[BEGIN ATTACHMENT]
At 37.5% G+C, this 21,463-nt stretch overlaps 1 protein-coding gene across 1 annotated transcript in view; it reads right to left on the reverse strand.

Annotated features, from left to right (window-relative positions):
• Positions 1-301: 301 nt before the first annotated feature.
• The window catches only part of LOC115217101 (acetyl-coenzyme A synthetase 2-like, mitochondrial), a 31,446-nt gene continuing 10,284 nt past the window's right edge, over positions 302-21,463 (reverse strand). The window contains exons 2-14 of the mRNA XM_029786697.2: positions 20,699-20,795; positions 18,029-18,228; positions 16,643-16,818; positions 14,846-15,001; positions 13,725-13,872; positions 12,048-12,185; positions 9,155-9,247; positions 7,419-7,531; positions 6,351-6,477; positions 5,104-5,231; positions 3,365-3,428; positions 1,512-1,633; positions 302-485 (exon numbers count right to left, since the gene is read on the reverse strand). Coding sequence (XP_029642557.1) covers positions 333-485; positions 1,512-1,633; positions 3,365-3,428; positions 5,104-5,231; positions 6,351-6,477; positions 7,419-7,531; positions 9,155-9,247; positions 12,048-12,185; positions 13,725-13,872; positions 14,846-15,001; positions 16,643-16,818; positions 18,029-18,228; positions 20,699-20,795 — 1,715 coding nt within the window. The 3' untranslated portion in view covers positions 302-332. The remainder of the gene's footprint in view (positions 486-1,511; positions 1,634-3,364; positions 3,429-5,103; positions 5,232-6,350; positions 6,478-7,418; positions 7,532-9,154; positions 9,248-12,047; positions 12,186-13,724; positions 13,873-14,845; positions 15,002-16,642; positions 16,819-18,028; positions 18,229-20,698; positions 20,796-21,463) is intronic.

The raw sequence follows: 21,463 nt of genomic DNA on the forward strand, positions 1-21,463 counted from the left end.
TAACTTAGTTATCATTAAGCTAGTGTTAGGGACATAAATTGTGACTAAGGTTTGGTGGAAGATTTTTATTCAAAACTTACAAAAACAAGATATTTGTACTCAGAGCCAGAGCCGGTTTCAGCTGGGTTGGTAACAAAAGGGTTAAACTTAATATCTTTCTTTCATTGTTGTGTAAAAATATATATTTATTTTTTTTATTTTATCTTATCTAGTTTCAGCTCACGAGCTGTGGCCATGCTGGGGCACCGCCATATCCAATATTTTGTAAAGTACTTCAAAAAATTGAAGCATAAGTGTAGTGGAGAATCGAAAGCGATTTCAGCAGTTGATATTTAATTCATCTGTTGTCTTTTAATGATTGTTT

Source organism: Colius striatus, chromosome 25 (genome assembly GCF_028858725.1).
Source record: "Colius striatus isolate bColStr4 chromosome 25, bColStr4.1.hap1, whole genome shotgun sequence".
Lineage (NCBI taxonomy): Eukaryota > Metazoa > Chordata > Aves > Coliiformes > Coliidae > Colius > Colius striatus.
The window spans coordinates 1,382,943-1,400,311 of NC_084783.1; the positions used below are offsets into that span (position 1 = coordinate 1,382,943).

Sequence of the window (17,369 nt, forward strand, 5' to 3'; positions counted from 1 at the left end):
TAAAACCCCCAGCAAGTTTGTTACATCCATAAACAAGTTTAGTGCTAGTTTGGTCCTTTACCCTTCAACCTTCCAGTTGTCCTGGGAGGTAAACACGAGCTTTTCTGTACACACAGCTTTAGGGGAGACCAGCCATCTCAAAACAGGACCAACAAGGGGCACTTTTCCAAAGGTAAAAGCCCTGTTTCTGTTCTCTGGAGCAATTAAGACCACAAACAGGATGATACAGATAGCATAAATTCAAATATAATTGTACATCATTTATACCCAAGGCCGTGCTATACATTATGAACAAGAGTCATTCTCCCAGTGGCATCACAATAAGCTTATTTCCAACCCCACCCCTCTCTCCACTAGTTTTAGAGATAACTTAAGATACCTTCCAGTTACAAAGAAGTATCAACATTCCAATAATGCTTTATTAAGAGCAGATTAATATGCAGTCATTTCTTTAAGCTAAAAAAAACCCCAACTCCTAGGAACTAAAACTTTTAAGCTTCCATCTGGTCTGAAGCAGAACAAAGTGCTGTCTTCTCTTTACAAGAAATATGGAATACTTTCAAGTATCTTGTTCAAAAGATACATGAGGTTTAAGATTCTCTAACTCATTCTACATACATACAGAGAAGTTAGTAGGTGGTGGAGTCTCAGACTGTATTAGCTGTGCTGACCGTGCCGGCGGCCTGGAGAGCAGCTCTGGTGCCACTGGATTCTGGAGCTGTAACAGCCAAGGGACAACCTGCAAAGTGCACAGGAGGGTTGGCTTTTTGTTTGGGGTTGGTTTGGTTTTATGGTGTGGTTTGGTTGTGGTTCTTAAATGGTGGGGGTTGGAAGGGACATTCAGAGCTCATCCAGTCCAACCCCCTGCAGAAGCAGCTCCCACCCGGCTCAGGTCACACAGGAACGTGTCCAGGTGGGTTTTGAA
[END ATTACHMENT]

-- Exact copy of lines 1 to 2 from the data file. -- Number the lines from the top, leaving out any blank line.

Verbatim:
At 37.5% G+C, this 21,463-nt stretch overlaps 1 protein-coding gene across 1 annotated transcript in view; it reads right to left on the reverse strand.

Annotated features, from left to right (window-relative positions):